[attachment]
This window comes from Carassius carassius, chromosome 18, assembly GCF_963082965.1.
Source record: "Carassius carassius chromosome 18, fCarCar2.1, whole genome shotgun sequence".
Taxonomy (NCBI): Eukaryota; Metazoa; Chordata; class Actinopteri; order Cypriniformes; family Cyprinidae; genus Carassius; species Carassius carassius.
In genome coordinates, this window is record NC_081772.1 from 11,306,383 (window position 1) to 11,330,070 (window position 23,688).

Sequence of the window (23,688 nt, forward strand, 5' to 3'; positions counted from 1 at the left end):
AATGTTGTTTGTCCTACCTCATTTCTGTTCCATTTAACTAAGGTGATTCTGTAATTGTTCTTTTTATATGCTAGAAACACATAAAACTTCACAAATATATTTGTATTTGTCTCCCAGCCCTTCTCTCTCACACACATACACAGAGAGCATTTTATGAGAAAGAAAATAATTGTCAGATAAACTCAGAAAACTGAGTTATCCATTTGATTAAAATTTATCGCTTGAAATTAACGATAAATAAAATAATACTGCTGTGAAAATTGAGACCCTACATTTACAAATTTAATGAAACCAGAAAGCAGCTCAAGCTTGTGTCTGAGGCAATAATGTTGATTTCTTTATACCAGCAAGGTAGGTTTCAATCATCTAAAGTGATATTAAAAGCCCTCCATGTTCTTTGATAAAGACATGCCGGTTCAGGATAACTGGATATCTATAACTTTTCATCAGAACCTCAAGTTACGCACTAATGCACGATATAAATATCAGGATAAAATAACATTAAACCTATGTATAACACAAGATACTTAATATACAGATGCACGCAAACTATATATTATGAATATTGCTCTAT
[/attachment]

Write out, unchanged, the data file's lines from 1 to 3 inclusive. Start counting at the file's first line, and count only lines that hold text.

This window comes from Carassius carassius, chromosome 18, assembly GCF_963082965.1.
Source record: "Carassius carassius chromosome 18, fCarCar2.1, whole genome shotgun sequence".
Taxonomy (NCBI): Eukaryota; Metazoa; Chordata; class Actinopteri; order Cypriniformes; family Cyprinidae; genus Carassius; species Carassius carassius.